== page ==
Super wheat can tolerate salty soils

Thursday, 09 June, 2022

Super wheat can tolerate salty soils

Researchers at the University of Gothenburg have developed several new varieties of wheat that tolerate soils with higher salt concentrations. After mutating a wheat variety from Bangladesh, they now have a wheat with seeds that weigh three times more and that germinate almost twice as often as the original variety.

The Bangladeshi wheat, which grows in fields near the coast, has a certain tolerance to salt in soils, which is important when more and more farmland around the world is being exposed to salt water. By mutating the wheat seeds from these coastal fields, Gothenburg researchers were able to develop approximately 2000 lines of wheat. The 35 lines that germinated the best at different field and lab experiments were planted in an automated greenhouse in Australia, where different saline concentrations were applied to the plants that were then weighed. They were photographed each day until the wheat had formed its ears.

“We developed wheat lines where the average weight of the seeds was three times higher and that germinated more often than the original wheat from Bangladesh,” said Gothenberg doctoral student Johanna Lethin, who published the team’s results as part of her thesis. Using DNA analyses and studies of other research, the team was also able to identify what genes control salt tolerance in the wheat plant.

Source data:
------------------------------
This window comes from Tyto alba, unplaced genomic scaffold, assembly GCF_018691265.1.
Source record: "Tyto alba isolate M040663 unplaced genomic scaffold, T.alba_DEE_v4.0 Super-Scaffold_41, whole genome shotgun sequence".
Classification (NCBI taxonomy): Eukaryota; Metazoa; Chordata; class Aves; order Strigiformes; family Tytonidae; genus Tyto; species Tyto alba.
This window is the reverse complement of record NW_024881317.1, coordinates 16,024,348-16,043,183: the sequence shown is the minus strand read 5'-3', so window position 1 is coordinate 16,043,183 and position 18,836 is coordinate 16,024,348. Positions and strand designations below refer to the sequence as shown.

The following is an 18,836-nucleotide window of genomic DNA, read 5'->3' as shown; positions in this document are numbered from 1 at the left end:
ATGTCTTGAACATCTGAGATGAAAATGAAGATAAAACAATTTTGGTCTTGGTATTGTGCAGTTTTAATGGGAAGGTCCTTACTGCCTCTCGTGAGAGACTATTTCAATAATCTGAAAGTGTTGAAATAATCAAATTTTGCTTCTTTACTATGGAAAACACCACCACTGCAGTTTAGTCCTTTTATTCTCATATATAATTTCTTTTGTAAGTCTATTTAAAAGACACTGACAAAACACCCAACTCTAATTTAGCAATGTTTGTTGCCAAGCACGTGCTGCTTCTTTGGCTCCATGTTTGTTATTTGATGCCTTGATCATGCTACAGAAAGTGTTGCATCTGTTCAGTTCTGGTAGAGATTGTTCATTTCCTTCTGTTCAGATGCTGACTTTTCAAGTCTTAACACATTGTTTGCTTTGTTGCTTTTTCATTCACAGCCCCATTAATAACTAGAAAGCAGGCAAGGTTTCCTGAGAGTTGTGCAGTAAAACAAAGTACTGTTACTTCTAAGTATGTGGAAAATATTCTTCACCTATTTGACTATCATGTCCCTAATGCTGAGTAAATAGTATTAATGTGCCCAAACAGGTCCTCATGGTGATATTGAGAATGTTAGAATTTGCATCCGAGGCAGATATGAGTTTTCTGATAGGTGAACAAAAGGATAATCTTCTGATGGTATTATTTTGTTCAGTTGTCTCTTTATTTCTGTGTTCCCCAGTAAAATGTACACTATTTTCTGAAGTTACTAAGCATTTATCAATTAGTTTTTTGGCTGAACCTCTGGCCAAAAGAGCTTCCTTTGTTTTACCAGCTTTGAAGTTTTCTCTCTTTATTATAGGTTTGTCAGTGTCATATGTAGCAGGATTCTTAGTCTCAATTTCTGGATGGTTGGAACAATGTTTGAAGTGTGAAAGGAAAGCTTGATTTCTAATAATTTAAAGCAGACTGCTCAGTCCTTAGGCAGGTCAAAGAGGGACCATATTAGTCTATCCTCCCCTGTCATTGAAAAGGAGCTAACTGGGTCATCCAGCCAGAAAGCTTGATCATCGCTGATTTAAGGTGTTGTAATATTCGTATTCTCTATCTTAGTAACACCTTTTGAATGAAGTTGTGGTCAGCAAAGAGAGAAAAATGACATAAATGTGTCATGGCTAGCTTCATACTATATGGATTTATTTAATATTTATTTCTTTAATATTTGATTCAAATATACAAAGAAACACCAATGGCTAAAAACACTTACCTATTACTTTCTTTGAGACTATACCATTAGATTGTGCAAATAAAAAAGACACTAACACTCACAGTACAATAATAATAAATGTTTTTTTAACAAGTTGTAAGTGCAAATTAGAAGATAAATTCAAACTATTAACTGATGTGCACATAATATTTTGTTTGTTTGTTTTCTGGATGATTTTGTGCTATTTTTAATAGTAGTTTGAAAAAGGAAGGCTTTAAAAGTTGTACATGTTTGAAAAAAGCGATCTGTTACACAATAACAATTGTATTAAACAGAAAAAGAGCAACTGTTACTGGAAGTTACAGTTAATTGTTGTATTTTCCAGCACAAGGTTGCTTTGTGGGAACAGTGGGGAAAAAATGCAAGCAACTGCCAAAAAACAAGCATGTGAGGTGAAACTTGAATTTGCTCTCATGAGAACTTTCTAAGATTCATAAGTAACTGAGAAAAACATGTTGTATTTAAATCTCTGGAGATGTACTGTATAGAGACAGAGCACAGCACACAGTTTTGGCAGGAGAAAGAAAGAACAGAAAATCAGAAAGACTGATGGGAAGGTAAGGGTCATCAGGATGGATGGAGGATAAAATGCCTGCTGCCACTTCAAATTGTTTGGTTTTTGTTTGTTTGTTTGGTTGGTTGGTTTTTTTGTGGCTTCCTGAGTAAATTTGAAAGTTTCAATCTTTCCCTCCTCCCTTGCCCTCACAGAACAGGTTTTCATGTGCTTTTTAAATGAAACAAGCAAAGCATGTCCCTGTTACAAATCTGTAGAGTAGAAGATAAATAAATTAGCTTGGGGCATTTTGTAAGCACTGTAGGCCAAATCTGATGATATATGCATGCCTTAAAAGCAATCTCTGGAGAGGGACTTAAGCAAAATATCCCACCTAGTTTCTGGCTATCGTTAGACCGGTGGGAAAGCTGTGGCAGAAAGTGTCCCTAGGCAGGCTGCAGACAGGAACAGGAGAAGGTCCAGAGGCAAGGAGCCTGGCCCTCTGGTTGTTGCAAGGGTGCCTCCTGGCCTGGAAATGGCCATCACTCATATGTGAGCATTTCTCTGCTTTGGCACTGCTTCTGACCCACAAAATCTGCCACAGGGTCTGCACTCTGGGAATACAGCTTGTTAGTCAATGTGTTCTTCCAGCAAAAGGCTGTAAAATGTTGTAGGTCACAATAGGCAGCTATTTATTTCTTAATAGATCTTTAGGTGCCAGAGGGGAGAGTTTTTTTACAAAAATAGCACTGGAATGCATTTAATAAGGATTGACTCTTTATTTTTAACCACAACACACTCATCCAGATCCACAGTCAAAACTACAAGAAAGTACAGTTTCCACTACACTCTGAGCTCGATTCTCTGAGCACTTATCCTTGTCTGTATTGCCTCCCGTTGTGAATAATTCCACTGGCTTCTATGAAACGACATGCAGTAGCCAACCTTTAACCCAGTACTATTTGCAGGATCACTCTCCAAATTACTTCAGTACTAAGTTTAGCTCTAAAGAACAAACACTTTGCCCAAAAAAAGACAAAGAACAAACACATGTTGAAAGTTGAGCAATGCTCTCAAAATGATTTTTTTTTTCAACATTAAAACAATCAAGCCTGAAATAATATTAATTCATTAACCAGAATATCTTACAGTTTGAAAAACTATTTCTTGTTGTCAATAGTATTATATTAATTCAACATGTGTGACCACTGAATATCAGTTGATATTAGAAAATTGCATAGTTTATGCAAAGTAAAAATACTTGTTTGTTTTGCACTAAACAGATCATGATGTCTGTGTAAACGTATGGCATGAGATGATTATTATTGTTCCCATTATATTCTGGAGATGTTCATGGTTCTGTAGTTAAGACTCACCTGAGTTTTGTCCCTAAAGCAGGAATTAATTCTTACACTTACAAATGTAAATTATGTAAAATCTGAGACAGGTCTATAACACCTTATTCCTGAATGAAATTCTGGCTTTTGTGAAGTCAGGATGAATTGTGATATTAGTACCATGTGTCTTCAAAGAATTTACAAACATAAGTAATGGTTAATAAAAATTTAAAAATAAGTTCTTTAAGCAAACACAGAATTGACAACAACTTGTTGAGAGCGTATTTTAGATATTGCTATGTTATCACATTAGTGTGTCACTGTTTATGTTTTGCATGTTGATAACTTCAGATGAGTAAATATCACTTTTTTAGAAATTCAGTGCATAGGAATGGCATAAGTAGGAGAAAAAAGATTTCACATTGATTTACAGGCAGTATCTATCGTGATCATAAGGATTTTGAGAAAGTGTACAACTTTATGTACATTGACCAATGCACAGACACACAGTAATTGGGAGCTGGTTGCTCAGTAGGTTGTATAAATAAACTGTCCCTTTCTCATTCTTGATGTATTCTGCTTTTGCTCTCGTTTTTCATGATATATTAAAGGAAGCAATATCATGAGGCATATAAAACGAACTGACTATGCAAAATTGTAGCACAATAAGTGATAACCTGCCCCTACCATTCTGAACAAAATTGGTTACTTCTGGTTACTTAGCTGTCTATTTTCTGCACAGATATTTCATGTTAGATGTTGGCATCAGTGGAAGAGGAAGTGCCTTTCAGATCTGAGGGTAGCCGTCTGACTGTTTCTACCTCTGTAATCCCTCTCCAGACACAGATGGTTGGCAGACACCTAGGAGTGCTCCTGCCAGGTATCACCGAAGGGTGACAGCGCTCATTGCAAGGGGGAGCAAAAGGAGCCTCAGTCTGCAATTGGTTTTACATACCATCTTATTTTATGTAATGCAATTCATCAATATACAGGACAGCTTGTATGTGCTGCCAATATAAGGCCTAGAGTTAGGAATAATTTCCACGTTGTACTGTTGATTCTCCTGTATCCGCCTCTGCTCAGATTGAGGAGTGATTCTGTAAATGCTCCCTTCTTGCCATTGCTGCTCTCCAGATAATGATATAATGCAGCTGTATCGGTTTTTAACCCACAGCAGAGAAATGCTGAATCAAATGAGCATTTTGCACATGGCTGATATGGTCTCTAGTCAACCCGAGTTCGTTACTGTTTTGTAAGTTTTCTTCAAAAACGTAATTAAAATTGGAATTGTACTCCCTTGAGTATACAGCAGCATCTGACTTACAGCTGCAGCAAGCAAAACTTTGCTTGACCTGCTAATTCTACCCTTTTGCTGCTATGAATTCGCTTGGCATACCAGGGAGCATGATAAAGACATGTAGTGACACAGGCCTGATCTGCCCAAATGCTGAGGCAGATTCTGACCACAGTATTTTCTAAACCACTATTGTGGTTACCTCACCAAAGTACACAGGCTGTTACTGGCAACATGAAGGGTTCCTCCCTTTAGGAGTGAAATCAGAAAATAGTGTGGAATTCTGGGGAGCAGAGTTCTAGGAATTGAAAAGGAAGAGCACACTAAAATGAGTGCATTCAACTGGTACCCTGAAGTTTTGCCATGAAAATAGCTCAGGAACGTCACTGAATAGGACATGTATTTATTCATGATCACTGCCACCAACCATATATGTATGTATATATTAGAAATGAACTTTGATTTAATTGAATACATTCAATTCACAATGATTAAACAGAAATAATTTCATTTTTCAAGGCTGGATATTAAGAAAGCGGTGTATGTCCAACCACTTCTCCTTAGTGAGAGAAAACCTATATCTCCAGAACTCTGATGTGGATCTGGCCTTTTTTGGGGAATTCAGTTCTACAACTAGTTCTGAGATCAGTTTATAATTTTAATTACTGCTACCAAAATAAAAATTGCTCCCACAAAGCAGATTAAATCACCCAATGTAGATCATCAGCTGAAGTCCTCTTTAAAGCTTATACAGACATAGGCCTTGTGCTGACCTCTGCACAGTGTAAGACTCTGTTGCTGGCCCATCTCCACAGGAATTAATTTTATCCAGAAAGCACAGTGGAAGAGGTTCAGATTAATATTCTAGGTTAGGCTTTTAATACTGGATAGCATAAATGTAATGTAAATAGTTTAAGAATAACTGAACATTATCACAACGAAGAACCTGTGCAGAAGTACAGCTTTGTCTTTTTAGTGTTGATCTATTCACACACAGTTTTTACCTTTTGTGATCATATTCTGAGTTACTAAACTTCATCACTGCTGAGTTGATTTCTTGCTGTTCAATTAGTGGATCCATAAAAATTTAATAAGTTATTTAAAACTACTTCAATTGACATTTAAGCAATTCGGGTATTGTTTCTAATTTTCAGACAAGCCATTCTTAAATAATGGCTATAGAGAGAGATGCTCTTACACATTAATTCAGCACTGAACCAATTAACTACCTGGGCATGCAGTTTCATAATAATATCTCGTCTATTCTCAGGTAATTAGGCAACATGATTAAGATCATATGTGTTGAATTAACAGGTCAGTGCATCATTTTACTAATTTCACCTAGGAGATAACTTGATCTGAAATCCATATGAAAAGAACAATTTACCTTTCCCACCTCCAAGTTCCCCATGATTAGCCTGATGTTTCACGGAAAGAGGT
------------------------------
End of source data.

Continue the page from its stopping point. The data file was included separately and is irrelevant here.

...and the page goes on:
“This is a milestone in our research,” Lethin said. “Now we have a couple of genes we know are involved in salt tolerance. The next step is to test if these genes are also in our best wheat varieties that we have mutated into existence.”

The potential in this discovery is global. Today, about 8% of the world’s arable land is no longer usable for crops because of salt contamination and more than half of the world’s countries are affected. Even in those parts of Asia where rice is currently the dominant crop, salt-tolerant wheat will become an important part of the future food supply since wheat farming requires much less water than rice.

“The next stage is to plant the salt-tolerant varieties in fields in Bangladesh,” Lethin said. “I would estimate that it will take about five years before we can have commercial production of salt-tolerant wheat, depending on how the field tests go.”

Image credit: Olof Olsson.

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